Teen Vogue, a publication for kids, featured an article this week promoting prostitution, warning its young readership that sex work should be legalized and normalized because its as important and dignified as every other profession.
The article, headlined “Why Sex is Real Work,” is authored by Dr. Tlaleng Mofokeng who argues prostitution should not be criminalized because being a sexual health physician is no different than being a hooker and to an extent, we all are sex workers.
“The continued criminalization of sex workers around the world is yet another example of how we disregard the needs and opinions of the people most impacted by policies. But even more so, it’s another example of how we misunderstand what sex work actually is,” she writes. “I am a doctor, an expert in sexual health, but when you think about it, aren’t I a sex worker? And in some ways, aren’t we all?”
Prostitution is as valuable a profession as therapy or medicine, Mofokeng explains to Teen Vogue’s young readership.
Yes, sex work is real work! https://t.co/v9T3b7eBj6— Teen Vogue (@TeenVogue) June 16, 2019
“I find it interesting that as a medical doctor, I exchange payment in the form of money with people to provide them with advice and treatment for sex-related problems; therapy for sexual performance, counseling and therapy for relationship problems, and treatment of sexually transmitted infection. Isn’t this basically sex work? I do not believe it is right or just that people who exchange sexual services for money are criminalized and I am not for what I do. Is a medical degree really the right measure of who is deserving of dignity, autonomy, safety in the work place, fair trade and freedom of employment? No. This should not be so. Those who engage in sex work deserve those things, too.”
“Repressive policing” of sex workers is a discriminatory form of violence by governments, Mofokeng laments, because sex workers who have experienced arrest and violence from police “are three times more likely to experience sexual or physical violence.”
Prostitution, including escorting and stripping, is a meaningful occupation, the medical doctor contends, it can result in intimacy and “psychological bonding.”
“The idea of purchasing intimacy and paying for the services can be affirming for many people who need human connection, friendship, and emotional support. Some people may have fantasies and kink preferences that they are able to fulfill with the services of a sex worker,” she writes. “Many workers take on multiple roles with their clients, and some may get more physical while other interactions that may have started off as sexual could evolve into emotional and psychological bonding.”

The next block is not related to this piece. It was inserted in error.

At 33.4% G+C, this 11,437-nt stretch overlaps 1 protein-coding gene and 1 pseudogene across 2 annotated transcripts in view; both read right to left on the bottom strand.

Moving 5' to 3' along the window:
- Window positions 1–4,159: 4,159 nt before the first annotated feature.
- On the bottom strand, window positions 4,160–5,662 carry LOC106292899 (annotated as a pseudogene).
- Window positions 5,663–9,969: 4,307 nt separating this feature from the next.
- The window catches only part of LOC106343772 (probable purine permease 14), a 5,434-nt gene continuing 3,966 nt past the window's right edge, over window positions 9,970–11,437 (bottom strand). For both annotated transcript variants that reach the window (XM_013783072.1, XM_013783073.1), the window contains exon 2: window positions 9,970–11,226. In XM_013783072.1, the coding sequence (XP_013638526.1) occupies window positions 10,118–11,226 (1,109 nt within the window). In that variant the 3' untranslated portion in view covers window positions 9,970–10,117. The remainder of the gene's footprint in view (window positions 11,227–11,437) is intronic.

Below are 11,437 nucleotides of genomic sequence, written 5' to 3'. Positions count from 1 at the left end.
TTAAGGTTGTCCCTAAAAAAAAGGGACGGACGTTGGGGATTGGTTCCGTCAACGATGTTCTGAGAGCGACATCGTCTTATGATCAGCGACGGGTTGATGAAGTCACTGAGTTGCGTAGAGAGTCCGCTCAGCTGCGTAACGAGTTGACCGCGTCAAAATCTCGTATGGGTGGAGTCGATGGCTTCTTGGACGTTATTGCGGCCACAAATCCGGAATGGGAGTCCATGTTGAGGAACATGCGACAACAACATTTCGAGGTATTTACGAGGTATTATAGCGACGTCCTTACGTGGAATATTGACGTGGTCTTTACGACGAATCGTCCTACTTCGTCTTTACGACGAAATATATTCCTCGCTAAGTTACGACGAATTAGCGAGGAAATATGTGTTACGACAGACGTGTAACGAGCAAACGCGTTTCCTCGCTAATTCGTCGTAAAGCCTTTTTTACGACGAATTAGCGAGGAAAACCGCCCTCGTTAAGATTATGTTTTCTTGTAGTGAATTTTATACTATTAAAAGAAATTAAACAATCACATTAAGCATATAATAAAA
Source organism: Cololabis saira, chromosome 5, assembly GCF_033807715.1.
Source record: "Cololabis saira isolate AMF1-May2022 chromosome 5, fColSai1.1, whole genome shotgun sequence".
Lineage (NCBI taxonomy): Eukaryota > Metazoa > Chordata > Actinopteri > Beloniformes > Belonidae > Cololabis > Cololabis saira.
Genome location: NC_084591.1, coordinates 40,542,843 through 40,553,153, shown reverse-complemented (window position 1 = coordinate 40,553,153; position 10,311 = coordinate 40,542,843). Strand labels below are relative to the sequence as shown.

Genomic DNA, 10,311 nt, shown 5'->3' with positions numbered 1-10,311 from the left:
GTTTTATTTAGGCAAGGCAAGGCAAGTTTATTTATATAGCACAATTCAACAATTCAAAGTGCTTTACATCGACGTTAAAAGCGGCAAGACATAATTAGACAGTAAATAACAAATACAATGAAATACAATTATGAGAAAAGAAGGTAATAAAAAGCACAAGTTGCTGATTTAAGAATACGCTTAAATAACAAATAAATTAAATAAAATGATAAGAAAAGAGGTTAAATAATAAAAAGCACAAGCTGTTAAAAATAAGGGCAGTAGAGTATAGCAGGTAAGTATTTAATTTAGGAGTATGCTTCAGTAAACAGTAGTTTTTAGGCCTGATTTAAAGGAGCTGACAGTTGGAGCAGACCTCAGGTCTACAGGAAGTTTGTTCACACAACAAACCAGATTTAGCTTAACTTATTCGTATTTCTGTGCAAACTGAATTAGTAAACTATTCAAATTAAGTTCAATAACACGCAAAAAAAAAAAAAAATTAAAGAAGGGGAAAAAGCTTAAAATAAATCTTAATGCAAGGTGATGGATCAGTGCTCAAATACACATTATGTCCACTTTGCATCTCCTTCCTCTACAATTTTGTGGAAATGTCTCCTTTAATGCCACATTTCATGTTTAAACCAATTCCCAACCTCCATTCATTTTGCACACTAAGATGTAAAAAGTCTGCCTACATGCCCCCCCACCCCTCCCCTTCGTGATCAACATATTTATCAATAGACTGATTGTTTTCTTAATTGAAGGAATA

Sex workers are also breadwinners and contribute to the economy, she contends, supporting “between five and eight other people with their earnings.”
Mofokeng urges everyone who supports women’s rights to support the “dignity” of prostitution.
“Further, the impact of continued criminalization of the majority of sex workers, most of whom are cisgender women and transgender women, mean that sex worker rights are a feminist issue,” she writes. “If you support women’s rights, I urge you to support the global demand for sex work decriminalization, and fund evidence and rights-based intersectional programs aimed at sex workers and their clients.”
Teen Vogue, a publication which at one time was focused on fashion, makeup tips, and celebrities, has evolved into a mouthpiece for the radical feminist and LGBT movements and the abortion industry, as well as an activist arm of the anti-Trump agenda.
“I think the readers that we reach would all consider themselves activists, too,” said Teen Vogue editor Elaine Welteroth in an interview with the Guardian in February.
Digital director Phillip Picardi runs the bulk of Teen Vogue’s political content, which, according to the Guardian, “has come to play a key role in repositioning the title as a passionate and informed, if unexpected, voice for the resistance.”
Last year, Teen Vogue published an article about the wonders of anal sex, which detailed explicitly outlined procedures on “How to do it the RIGHT way” whether you want to try sodomy with a boy or girl.
The publication came under fire last week for a column instructing a pregnant minor on how to end a pregnancy without parental consent because “having access to abortion should be your right, regardless of your parents’ beliefs.”
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